MAKSIM LAPTANDER, Association of Indigenous Peoples of the North, Siberia and Far East of the Russian Federation, said he was a deer herder from the Arctic region, where the world’s largest reindeer herding population lived. In his area, there were six such communities.  The one he headed was based on the territorial land plot principle; it comprised 18 families.  The main activity was meat production and reindeer raising.  There were some 10,000 reindeer, producing 40 tonnes of meat each year.  It was among the most productive in the Ural region.

ELIFURAHA LALTAIKA, Permanent Forum expert from the United Republic of Tanzania, said access to collective rights was trans‑generational, in line with the principle of environmental stewardship.  That safeguarded the land rights of future generations.  Indeed, there was a deeply felt emotional and spiritual bond with lands and resources.  Citing the African Court in Arusha, he said the destruction of traditional lands led to distortion of indigenous peoples’ spirituality.  Customary law was being subordinated to statutory laws which were unfriendly to indigenous peoples’ land rights, and he called on academic institutions, among others, to examine that nexus between customary rights and land tenure to safeguard such tenure.

PAUL QUASSA, Premier of Nunavut, speaking on behalf of Canada, said he represented Canada’s newest territory, as the Inuit had signed the most comprehensive land claims pact in history.  “The Nunavut Agreement forever changes the land of Canada,” he said.  Nunavut was now one of Canada’s three territories and 10 provinces.  It had created its own government to represent all citizens, with a mandate to incorporate Inuit values and traditional knowledge into all decisions, policies and legislation.  Having signed the Nunavut Land Claims Agreement 25 years ago, he was proud to have been elected head of state of the territorial government.  Nunavut’s story was one of successful negotiations between the Canadian Government and indigenous peoples in exercising the right to self-determination.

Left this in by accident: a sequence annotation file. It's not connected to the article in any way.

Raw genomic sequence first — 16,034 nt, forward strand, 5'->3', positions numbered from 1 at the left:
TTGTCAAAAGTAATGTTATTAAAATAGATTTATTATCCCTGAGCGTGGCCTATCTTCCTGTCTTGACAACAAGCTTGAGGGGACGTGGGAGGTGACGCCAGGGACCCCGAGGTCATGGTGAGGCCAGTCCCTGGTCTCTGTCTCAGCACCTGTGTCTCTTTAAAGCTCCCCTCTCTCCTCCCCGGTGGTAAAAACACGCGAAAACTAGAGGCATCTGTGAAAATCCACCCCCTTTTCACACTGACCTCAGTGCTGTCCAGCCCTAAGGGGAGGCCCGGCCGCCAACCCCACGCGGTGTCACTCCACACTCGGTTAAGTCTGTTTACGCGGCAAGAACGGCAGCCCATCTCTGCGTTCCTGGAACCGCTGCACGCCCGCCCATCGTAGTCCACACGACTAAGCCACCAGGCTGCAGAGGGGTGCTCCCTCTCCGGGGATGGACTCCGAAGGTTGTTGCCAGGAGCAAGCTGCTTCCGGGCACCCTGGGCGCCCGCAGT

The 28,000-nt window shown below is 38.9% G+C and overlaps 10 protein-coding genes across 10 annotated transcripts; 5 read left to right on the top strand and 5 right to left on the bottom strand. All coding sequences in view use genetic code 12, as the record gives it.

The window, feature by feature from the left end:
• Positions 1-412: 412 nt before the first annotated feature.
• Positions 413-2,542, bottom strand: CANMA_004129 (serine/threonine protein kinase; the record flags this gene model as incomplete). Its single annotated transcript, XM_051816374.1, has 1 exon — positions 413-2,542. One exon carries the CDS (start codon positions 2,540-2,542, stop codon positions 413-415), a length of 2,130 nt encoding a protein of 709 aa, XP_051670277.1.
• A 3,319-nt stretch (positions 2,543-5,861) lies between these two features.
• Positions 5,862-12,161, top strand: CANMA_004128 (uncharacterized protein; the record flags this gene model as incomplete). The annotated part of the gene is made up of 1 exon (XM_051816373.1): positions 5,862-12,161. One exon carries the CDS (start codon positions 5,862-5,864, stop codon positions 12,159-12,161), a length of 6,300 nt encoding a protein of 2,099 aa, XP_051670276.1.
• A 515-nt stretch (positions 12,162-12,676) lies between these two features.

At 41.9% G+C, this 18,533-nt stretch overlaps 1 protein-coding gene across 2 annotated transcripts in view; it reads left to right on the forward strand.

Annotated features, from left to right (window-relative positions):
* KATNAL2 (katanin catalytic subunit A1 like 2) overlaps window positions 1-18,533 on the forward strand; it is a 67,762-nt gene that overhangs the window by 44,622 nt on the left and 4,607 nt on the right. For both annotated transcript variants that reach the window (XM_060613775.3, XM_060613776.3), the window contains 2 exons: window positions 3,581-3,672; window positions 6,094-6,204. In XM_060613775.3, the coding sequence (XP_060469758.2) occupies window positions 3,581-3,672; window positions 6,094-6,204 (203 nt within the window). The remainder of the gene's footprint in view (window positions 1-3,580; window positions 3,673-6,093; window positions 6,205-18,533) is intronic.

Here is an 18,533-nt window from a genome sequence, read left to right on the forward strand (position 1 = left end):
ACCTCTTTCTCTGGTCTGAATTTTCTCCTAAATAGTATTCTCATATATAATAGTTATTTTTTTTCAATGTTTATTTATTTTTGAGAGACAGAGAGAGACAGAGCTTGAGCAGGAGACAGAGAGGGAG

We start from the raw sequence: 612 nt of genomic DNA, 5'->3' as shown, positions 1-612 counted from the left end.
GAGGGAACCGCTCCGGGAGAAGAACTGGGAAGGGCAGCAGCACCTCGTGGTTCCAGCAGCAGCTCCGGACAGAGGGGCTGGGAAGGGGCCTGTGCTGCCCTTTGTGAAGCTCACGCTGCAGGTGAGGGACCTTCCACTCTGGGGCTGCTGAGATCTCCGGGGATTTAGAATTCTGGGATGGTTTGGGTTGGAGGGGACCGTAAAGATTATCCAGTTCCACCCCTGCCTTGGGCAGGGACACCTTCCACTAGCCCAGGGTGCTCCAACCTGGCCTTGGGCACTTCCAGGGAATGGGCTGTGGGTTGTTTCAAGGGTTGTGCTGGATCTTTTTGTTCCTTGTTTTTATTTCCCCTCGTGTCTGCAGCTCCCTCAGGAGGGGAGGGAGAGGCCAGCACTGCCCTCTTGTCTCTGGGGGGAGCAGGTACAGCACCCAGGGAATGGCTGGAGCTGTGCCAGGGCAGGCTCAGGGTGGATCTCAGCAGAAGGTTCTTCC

TRISHA RIEDY, Manager, Programme in Peacemaking and Conflict Prevention, United Nations Institute for Training and Research (UNITAR), said the training programme was developed in response to indigenous peoples’ requests to enhance their ability to engage in negotiation and realize their rights.  There were 483 indigenous representatives who had completed the programme; 4 had been part of the Expert Mechanism on the Rights of Indigenous Peoples.  She thanked Canada and Sweden for their support.

The representative of the African Commission Working Group on Indigenous Populations, outlined efforts related to indigenous peoples’ collective rights to lands, territories and resources in Africa.  He commended the African Commission on Human and Peoples’ Rights, and the related Court, for their work on a specific community case which addressed such collective rights.  National courts, such as South Africa’s Constitutional Court, and Botswana’s High Court, had made “tremendous” decisions to advance indigenous peoples’ rights.  Nonetheless, he voiced concern that those decisions were not being implemented and that indigenous peoples had been excluded from development planning in Africa, citing for example the Maputo Protocol, which did not mention indigenous women.